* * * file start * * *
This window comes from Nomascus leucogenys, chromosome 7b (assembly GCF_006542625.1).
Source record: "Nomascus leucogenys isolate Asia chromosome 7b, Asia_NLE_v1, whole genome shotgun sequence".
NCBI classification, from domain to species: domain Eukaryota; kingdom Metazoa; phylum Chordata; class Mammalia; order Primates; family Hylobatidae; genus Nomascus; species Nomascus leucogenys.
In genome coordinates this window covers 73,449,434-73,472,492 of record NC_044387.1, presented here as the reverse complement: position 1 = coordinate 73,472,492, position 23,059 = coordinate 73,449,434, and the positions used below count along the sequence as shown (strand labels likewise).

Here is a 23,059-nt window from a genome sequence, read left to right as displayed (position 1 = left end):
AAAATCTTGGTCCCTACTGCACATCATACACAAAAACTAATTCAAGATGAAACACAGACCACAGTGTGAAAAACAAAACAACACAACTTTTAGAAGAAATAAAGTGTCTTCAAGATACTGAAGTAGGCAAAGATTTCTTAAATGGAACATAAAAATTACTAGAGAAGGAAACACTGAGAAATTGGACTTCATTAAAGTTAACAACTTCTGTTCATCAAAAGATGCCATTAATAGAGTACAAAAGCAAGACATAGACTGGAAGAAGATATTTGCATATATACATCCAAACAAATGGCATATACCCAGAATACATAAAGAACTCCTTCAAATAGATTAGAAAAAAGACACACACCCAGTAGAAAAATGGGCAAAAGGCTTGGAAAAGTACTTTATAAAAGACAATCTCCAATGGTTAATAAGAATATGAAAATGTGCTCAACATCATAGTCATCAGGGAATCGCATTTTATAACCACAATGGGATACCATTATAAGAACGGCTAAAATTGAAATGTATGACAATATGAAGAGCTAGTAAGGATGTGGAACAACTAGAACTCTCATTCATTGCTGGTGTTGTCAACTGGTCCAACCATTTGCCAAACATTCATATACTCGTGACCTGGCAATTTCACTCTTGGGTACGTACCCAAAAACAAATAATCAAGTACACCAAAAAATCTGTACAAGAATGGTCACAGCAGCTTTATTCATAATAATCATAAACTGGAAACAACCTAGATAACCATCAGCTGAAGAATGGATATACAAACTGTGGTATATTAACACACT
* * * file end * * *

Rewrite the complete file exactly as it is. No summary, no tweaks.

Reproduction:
This window comes from Nomascus leucogenys, chromosome 7b (assembly GCF_006542625.1).
Source record: "Nomascus leucogenys isolate Asia chromosome 7b, Asia_NLE_v1, whole genome shotgun sequence".
NCBI classification, from domain to species: domain Eukaryota; kingdom Metazoa; phylum Chordata; class Mammalia; order Primates; family Hylobatidae; genus Nomascus; species Nomascus leucogenys.
In genome coordinates this window covers 73,449,434-73,472,492 of record NC_044387.1, presented here as the reverse complement: position 1 = coordinate 73,472,492, position 23,059 = coordinate 73,449,434, and the positions used below count along the sequence as shown (strand labels likewise).

Here is a 23,059-nt window from a genome sequence, read left to right as displayed (position 1 = left end):
AAAATCTTGGTCCCTACTGCACATCATACACAAAAACTAATTCAAGATGAAACACAGACCACAGTGTGAAAAACAAAACAACACAACTTTTAGAAGAAATAAAGTGTCTTCAAGATACTGAAGTAGGCAAAGATTTCTTAAATGGAACATAAAAATTACTAGAGAAGGAAACACTGAGAAATTGGACTTCATTAAAGTTAACAACTTCTGTTCATCAAAAGATGCCATTAATAGAGTACAAAAGCAAGACATAGACTGGAAGAAGATATTTGCATATATACATCCAAACAAATGGCATATACCCAGAATACATAAAGAACTCCTTCAAATAGATTAGAAAAAAGACACACACCCAGTAGAAAAATGGGCAAAAGGCTTGGAAAAGTACTTTATAAAAGACAATCTCCAATGGTTAATAAGAATATGAAAATGTGCTCAACATCATAGTCATCAGGGAATCGCATTTTATAACCACAATGGGATACCATTATAAGAACGGCTAAAATTGAAATGTATGACAATATGAAGAGCTAGTAAGGATGTGGAACAACTAGAACTCTCATTCATTGCTGGTGTTGTCAACTGGTCCAACCATTTGCCAAACATTCATATACTCGTGACCTGGCAATTTCACTCTTGGGTACGTACCCAAAAACAAATAATCAAGTACACCAAAAAATCTGTACAAGAATGGTCACAGCAGCTTTATTCATAATAATCATAAACTGGAAACAACCTAGATAACCATCAGCTGAAGAATGGATATACAAACTGTGGTATATTAACACACT